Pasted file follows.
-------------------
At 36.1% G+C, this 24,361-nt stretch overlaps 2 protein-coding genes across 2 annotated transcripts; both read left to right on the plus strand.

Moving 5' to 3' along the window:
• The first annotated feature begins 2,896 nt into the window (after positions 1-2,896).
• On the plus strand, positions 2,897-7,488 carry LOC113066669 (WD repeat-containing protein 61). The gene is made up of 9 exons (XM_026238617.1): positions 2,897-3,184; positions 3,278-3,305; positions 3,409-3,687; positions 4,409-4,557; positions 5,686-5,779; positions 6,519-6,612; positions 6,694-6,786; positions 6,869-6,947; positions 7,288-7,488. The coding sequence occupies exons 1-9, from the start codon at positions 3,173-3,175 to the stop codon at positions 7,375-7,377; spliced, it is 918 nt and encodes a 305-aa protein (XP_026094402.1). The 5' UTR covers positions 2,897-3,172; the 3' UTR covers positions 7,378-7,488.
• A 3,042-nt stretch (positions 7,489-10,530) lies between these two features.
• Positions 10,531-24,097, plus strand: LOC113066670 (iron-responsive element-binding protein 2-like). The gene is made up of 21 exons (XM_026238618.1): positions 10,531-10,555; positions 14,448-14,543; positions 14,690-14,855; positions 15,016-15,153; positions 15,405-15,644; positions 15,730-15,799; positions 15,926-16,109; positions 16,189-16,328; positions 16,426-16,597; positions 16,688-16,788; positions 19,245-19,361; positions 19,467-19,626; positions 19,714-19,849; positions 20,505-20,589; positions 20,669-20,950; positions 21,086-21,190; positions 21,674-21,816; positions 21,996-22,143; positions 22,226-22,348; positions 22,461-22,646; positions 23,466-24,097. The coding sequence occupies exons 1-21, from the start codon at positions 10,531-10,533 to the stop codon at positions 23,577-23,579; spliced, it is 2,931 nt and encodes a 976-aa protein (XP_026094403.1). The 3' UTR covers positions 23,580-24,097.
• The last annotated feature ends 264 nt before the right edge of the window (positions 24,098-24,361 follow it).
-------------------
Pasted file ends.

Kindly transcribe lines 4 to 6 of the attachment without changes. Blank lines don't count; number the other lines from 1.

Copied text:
• On the plus strand, positions 2,897-7,488 carry LOC113066669 (WD repeat-containing protein 61). The gene is made up of 9 exons (XM_026238617.1): positions 2,897-3,184; positions 3,278-3,305; positions 3,409-3,687; positions 4,409-4,557; positions 5,686-5,779; positions 6,519-6,612; positions 6,694-6,786; positions 6,869-6,947; positions 7,288-7,488. The coding sequence occupies exons 1-9, from the start codon at positions 3,173-3,175 to the stop codon at positions 7,375-7,377; spliced, it is 918 nt and encodes a 305-aa protein (XP_026094402.1). The 5' UTR covers positions 2,897-3,172; the 3' UTR covers positions 7,378-7,488.
• A 3,042-nt stretch (positions 7,489-10,530) lies between these two features.
• Positions 10,531-24,097, plus strand: LOC113066670 (iron-responsive element-binding protein 2-like). The gene is made up of 21 exons (XM_026238618.1): positions 10,531-10,555; positions 14,448-14,543; positions 14,690-14,855; positions 15,016-15,153; positions 15,405-15,644; positions 15,730-15,799; positions 15,926-16,109; positions 16,189-16,328; positions 16,426-16,597; positions 16,688-16,788; positions 19,245-19,361; positions 19,467-19,626; positions 19,714-19,849; positions 20,505-20,589; positions 20,669-20,950; positions 21,086-21,190; positions 21,674-21,816; positions 21,996-22,143; positions 22,226-22,348; positions 22,461-22,646; positions 23,466-24,097. The coding sequence occupies exons 1-21, from the start codon at positions 10,531-10,533 to the stop codon at positions 23,577-23,579; spliced, it is 2,931 nt and encodes a 976-aa protein (XP_026094403.1). The 3' UTR covers positions 23,580-24,097.